Pillsbury, who retired after 35 years with the NH Department of Environmental Services, has demonstrated a steadfast commitment to environmental and public health protection leading to measurable, lasting and sustained results. She began her career reviewing septic system designs and subdivision plans and soon became a manager of the Groundwater Protection Bureau and the Drinking Water Source Protection Section. In 2004, Pillsbury became administrator of the Drinking Water and Groundwater Bureau, where she managed the largest bureau at DES. Pillsbury empowered her staff to develop initiatives, improve programs, and strive to emulate her management style. She helped create strong programs for small systems operation and management, source water protection, land protection, water conservation, management of large groundwater withdrawals, emerging contaminants, and private wells.
During her career at DES, Pillsbury built and managed a drinking water program that serves as a model to other states, as reflected in her leadership roles in the Association of State Drinking Water Administrators, the Ground Water Protection Council, and the National Drinking Water Advisory Council. Throughout her career, Pillsbury showed a commitment to environmental and public health protection.
Since the discovery four years ago of widespread PFAS contamination in groundwater and drinking water around Saint Gobain Performance Plastics in Merrimack, New Hampshire Department of Environmental Services' Catherine Beahm has led the state response to the facility's PFAS air emissions. She reviewed thousands of pages of company records to understand the impacts of the air deposition of PFAS to Merrimack, Litchfield, and Amherst. A 2019 state law authorized DES to regulate certain PFAS air emissions that contributed to groundwater contamination. An innovative approach, the statute required that the facility submit an application to DES to put in place the "best available control technology" for destruction of PFAS emissions and demonstrate that emissions would not further contribute to exceeding groundwater standards. Though the facility had largely eliminated certain PFAS from operations, Beahm worked with EPA to identify hundreds more PFAS compounds remaining in facility emissions. While many states waited until federal agencies could gather information, Beahm expanded her own knowledge, becoming a national authority on PFAS emissions control. She has been the driving force in the development and issuance of an historic air permit that allows Saint Gobain to continue operating while ensuring all known PFAS compounds are destroyed through advanced controls designed to prevent further groundwater contamination.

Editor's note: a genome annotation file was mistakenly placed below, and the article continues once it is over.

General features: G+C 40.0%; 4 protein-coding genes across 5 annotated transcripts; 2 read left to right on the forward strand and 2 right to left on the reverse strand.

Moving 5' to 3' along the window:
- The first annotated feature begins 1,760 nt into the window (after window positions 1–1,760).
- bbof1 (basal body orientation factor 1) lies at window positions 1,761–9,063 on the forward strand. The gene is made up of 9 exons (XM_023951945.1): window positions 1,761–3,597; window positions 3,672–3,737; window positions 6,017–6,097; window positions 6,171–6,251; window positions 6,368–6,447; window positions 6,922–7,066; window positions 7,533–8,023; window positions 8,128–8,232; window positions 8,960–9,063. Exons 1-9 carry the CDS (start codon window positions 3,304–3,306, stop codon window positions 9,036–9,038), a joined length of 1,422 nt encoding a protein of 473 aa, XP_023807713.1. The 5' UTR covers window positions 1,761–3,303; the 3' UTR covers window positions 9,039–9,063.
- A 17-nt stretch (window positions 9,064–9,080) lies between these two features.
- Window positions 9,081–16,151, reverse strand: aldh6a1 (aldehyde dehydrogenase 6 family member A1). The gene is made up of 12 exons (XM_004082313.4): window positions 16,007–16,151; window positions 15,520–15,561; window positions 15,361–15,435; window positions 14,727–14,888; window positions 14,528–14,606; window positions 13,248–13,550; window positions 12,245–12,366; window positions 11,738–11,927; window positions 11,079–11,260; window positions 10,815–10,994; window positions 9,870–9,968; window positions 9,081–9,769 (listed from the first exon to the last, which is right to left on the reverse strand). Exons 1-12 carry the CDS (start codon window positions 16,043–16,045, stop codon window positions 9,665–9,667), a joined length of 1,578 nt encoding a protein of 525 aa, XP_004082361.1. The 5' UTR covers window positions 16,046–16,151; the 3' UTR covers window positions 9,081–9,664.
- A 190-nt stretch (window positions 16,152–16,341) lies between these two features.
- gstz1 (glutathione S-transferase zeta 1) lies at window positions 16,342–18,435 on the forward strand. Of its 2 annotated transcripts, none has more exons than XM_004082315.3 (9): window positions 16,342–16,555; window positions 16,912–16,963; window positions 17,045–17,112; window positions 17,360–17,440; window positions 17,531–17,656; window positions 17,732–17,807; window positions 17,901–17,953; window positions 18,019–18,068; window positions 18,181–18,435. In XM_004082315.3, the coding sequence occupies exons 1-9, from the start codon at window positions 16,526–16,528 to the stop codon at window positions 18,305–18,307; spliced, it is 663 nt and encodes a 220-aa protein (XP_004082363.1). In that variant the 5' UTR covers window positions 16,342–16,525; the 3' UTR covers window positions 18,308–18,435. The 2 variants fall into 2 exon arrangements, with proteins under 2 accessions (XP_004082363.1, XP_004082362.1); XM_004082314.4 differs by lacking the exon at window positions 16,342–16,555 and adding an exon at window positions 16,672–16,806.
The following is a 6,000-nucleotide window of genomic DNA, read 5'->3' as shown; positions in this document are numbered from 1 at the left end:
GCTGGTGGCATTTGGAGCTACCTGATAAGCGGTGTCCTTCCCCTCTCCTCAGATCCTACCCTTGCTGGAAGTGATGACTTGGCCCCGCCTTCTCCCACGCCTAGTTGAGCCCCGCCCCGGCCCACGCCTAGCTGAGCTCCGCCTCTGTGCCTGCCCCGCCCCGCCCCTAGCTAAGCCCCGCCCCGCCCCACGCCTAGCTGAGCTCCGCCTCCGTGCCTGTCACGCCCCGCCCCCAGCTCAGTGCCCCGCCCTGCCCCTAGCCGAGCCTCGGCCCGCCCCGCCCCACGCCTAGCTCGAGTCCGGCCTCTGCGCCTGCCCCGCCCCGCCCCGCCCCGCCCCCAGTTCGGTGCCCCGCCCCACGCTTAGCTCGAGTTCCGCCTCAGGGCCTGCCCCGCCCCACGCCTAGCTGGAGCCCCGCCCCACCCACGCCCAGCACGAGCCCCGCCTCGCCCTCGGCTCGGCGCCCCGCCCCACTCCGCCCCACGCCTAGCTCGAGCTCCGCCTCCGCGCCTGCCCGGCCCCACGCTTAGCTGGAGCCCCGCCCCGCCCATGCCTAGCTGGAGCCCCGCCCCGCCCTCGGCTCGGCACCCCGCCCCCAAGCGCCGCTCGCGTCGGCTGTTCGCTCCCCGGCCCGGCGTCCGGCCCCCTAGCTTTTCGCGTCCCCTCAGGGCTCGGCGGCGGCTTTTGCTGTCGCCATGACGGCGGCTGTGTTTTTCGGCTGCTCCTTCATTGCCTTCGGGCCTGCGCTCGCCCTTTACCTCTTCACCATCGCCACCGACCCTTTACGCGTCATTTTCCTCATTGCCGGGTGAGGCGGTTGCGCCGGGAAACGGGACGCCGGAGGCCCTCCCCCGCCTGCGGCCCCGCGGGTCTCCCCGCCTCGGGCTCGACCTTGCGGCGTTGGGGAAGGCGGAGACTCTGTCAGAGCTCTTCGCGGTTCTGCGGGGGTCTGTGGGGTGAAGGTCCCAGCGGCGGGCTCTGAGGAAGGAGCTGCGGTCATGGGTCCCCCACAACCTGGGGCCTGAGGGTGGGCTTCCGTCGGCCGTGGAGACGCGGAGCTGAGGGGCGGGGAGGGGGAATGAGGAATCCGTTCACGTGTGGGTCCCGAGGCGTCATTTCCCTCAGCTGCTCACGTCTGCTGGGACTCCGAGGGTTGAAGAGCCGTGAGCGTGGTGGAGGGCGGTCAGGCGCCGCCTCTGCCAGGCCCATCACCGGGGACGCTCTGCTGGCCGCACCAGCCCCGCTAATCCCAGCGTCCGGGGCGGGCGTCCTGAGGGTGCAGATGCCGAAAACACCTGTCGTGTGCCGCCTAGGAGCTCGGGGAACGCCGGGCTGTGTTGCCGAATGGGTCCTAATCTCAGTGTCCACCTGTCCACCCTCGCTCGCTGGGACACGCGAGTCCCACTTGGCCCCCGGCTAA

Ropeik, one of the leading environmental journalists in New England, in 2019 did more than 200 stories for New Hampshire Public Radio on environmental and energy issues. Among these stories were more than 40 related to PFAS, an important environmental and public health issue in New Hampshire. Ropeik's thorough reporting provided updates on legislation, cleanup work and pubic advocacy. She also regularly filed stories on developments at Superfund sites across New Hampshire and filed numerous stories on clean water issues related to lead and arsenic in drinking water. Many of her stories focused on New Hampshire-specific energy issues, climate science and waste reduction. Her stories are always accurate and fair, and often include several points of view. With fewer reporters across the country focused almost solely on environmental topics, Ropeik's work is even more critical.
At McQuesten Brook in Manchester, an 8‐year old girl holding a dead, native Eastern Brook Trout approached Tremblay. Six more healthy brook trout were found buried nearby in debris and sediment. This incited Tremblay to undertake the full restoration of the watershed and save a population of once‐thriving native fish. The unpaid president of the New Hampshire Rivers Council, Tremblay embarked on a mission to unite resources to save a population of trout in one of the state's most urbanized areas. In 2011, with no established watershed organization, a six‐inch deep pond known for its collection of shopping carts, tires, and muck, Tremblay led a crusade to restore McQuesten Brook and its watershed. The project involved removing four dams, eliminating a stream crossing and upgrading a second crossing. The McQuesten Brook now flows freely after years of neglect.
More information on EPA's Environmental Merit Awards, including photographs from the award ceremony: https://www.epa.gov/environmental-merit-awards-new-england